Monday, May 18, 2009

Spring Break in Okinawa: Naha

So, Kristin left me and thus began my week of Spring Break '09! A woo-hoo! I had lots of idea for travel destinations. Two requirements: WARM and affordable. In the end it came down to Okinawa (the southern most islands of Japan) and the Philippines. Since none of my travel compadres had any days of nenkyu (paid leave) left to allow for the week of fun in the sun (since it was Spring Break but I was still wearing my winter coat and using a heater in good 'ol Gunma!), I was going solo. My heart was in the Philippines, but my sensible safety meter said Okinawa was the better bet. Always wanting to get 'off the beaten path', I was hoping to get down to the very very southern islands of Iriomote and Ishigaki, which are actually closer to Taiwan than Japan's main islands. But, that was far from economically sensible for the week, so Okinawa-honto (the main island) it was.

Surprisingly, I got the seclusion and lack of tourism I was hoping for on a few islands off of Naha, but the sunshine and swimming I was hoping for was hard to find. Still, a climate where I could feel my fingers and toes was a vast improvement from Maebashi.Flying into Naha.
In Okinawa, dolphins do the construction work... unlike the bears and monkeys of Gunma.

What do you do in Naha? Go shopping for all the souvenirs you're expected to bring back, of course! Kokusaidori is the main drag and is basically just store after identical store of omiyage shops. And they allll have free samples. Jackpot!

Naha's not big on major attractions and I wasn't really interested in paying the entrance fee to go to Shuri castle. So, I just rented a bike and rode around the city to get a feel for it.
Shisa are what these little lion/dog decorations are called in Japanese. It's a traditional Ryukyuan decoration from Okinawan mythology, believed to ward off evils from homes and shops.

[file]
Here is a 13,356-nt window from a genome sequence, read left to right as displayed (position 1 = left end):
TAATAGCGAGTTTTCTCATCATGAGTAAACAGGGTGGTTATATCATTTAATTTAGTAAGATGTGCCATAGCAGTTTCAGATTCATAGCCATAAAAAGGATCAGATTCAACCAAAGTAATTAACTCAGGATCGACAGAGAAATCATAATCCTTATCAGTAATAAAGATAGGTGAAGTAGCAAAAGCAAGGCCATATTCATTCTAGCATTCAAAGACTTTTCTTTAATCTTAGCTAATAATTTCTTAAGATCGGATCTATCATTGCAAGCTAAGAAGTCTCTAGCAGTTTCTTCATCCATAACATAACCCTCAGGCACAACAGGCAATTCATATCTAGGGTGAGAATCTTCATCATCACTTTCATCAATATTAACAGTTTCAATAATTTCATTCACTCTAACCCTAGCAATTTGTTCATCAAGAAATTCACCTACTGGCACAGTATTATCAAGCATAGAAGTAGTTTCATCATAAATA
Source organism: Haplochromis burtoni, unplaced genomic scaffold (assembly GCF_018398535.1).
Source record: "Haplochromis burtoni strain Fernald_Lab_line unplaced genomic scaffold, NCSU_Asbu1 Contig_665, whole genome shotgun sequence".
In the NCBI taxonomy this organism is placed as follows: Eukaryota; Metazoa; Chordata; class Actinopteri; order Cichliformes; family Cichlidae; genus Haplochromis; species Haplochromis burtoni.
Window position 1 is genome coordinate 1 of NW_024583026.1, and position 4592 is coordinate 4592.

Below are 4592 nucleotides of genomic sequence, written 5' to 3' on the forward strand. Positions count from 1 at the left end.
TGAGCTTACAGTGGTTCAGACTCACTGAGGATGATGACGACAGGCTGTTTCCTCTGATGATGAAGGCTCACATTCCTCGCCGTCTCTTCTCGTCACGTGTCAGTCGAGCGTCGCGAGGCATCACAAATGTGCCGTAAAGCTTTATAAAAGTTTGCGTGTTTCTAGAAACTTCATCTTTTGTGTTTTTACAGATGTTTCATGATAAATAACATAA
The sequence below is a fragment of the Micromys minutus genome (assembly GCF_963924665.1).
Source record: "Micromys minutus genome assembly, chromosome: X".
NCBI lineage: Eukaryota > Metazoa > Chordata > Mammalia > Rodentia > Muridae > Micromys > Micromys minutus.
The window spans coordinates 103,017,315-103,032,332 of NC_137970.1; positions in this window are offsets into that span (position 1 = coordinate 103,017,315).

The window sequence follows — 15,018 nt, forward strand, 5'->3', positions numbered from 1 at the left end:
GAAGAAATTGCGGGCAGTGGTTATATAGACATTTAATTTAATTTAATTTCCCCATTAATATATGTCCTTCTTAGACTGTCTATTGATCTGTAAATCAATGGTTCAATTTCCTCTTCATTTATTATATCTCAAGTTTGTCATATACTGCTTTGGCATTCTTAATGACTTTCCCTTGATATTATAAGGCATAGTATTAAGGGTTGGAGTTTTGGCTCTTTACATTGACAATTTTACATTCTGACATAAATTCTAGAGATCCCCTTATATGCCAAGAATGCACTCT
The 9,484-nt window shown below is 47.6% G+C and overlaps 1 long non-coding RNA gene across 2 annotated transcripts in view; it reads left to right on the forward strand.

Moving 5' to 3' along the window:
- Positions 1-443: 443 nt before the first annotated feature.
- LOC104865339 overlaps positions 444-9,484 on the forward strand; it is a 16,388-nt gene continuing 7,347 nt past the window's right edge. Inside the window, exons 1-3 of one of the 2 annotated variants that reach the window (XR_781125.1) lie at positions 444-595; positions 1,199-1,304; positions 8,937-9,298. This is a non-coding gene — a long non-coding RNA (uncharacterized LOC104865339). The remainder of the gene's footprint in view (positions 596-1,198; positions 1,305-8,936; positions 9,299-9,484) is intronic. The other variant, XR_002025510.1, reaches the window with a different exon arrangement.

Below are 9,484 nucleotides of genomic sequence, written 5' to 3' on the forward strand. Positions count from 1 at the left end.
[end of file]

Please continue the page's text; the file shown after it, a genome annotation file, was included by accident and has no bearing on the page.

Naha's main "beach"... great view, right? I was just excited to see blue water and sand!

Lots of parks in Naha with lots of cute old men playing Shoji.

The usual fare at the night market.

It's interesting to hear Japanese talk about the variances in Japanese culture. They often stress how different people, places, or objects are from prefecture to prefecture. When telling people I was going to Okinawa they all made 'oooohhhhh' noises and said how different Okinawa is from Gunma/Tokyo. When I got there, the differences weren't so apparent. It still felt very 'Japanese' to me. But, as time went on I did notice a definite difference in the people's dress and personalities. Much more chill. Below is another subtle, but significant difference in a Japanese instrument. Probably the most famous and culturally significant instrument on the mainland is the shamisen ( I found out here, though, that these sanshin preceded the shamisen in Japan. I liked it because the face is covered in snake skin instead of cat skin.
Not too many places to 'go out' in Naha, but I did see a sign for a Harlem Bar. I had to go and even recruited a sweet Brit from the hostel to go too. We were the only two people there. It was awesome, though! Great atmosphere and we heard all the original songs that R 'n' B artists today have sampled from. Some, I didn't even know existed!

Bar #2: great bartender who served us up local food and spirits. Awamori is the drink of the region: a rice wine unlike sake because it's not a direct product of brewing and instead is distilled, like shochu. It is far from delicious, but when mixed properly it's aight.

The only 'permanent housing' I had was as I rolled through Naha and stayed at 'Guest House Kerama'. LOVED IT! Great dudes there and super friendly and comfortable vibe. I was an idiot that forgot my tent at home in the rush to get out and get Kristin and I to the airport, but these guys conveniently had their own they lent me. So lucky!
Overall, Naha is not nearly as big or crowded as I expected it to be, especially on a holiday week. Even though it's the capital, it still had a small town vibe and it wasn't too tough to get away from the tourism that is Okinawa. Great food, great people, great monorail (I am thoroughly impressed by public transport in Japan) and great starting point for Okinawan exploration.

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